The present study examined the electrophysiological responses that Native English speakers display during a passive oddball task when they are presented with different types of syllabic contrasts, namely a labial /ba/-dental /da/, a Hindi dental /da/-retroflex /da/ and a within-category (two /ba/ tokens) contrasts. The analyses of the event-related potentials obtained showed that subjects pre-attentively perceive the differences in all experimental conditions, despite not showing such detection behaviourally in the Hindi and within-category conditions. These results support the notion that there is no permanent loss of the initial perceptual abilities that humans have as infants, but that there is an important neural reorganisation which allows the system to overcome the differences detected and only be aware of contrasts that are relevant in the language which will become the subjects native tongue. We also report order asymmetries in the ERP responses and suggest that the percepts and not only the physical attributes of the stimuli have to be considered for the evaluation of the responses obtained. (C) 2000 Elsevier Science B.V. All rights reserved.

Electrophysiological correlates of category goodness

We report the results obtained from a behavioural and electrophysiological study. A synthesised continuum going from labial /ba/ to retroflex /da/ through dental /da/ was tested for category goodness. Native English speakers rated different tokens from each category as good, bad or ambiguous. The results showed that not all of the representatives of each category were ideal and that the categories tested have an internal structure. The electrophysiological study evaluated whether event related potentials (ERPs) mirrored the goodness judgements. During a passive oddball task, the same participants were exposed to native /ba/-/da/, Hindi dental /da/-retroflex /da/ and within-category /ba/-/ba/ contrasts. Results showed that participants pre-attentively perceive the differences in all cases, as shown by mis-match negativities (MMN), late positive deflections (LPD) or greater N1 and/or P2 components for deviant stimuli. Acoustic sensitivities, categorical perception and category goodness all contributed to the waveforms obtained. We attribute the ERP effects to a combination of (1) prototypes built from initial sensitivities, (2) reinforcement with exposure to one's native language and (3) no permanent loss of the initial boundaries explains the effects observed. (C) 2000 Elsevier Science B.V. All rights reserved.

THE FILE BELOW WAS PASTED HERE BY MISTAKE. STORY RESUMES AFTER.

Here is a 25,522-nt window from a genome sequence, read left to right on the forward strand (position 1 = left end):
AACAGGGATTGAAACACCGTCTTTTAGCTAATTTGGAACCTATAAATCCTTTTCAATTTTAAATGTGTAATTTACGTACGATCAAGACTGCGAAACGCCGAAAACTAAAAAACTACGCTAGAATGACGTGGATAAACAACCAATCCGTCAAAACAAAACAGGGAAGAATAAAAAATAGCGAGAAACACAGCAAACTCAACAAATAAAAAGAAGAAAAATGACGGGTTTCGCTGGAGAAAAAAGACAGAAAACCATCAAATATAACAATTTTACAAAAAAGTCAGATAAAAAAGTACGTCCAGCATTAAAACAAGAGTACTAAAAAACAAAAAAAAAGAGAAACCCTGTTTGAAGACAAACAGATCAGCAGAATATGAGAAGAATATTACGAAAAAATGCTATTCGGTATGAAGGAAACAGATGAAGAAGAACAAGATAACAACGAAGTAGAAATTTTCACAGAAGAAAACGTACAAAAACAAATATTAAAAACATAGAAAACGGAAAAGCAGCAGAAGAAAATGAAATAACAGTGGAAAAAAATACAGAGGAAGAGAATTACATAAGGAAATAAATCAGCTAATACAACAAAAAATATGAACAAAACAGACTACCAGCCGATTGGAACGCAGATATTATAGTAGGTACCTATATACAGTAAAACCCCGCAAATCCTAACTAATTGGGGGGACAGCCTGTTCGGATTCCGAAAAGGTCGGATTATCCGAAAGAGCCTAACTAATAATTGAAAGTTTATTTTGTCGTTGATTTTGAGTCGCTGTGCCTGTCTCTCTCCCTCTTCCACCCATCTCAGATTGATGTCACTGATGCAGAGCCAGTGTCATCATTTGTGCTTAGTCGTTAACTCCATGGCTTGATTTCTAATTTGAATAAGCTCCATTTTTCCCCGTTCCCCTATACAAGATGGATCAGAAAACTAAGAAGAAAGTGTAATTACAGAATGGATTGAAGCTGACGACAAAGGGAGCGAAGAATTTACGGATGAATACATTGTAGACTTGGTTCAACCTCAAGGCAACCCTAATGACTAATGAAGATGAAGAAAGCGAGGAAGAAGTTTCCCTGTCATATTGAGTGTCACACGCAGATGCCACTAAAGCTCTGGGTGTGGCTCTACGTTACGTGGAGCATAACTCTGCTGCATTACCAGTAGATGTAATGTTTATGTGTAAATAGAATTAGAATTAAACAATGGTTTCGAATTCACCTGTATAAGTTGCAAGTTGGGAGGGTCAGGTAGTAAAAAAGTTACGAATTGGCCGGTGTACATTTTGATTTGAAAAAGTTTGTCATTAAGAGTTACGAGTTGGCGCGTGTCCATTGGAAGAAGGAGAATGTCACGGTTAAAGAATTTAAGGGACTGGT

Johnson MH, Gilmore RO, Csibra G. Toward a computational model of the development of saccade planning. In: Richards JE, editor. The Cognitive Neuroscience of Attention. Hillsdale, N.J.: Lawrence Erlbaum; 1998. p. 103-30.

Neural correlates of saccade planning in infants: A high-density ERP study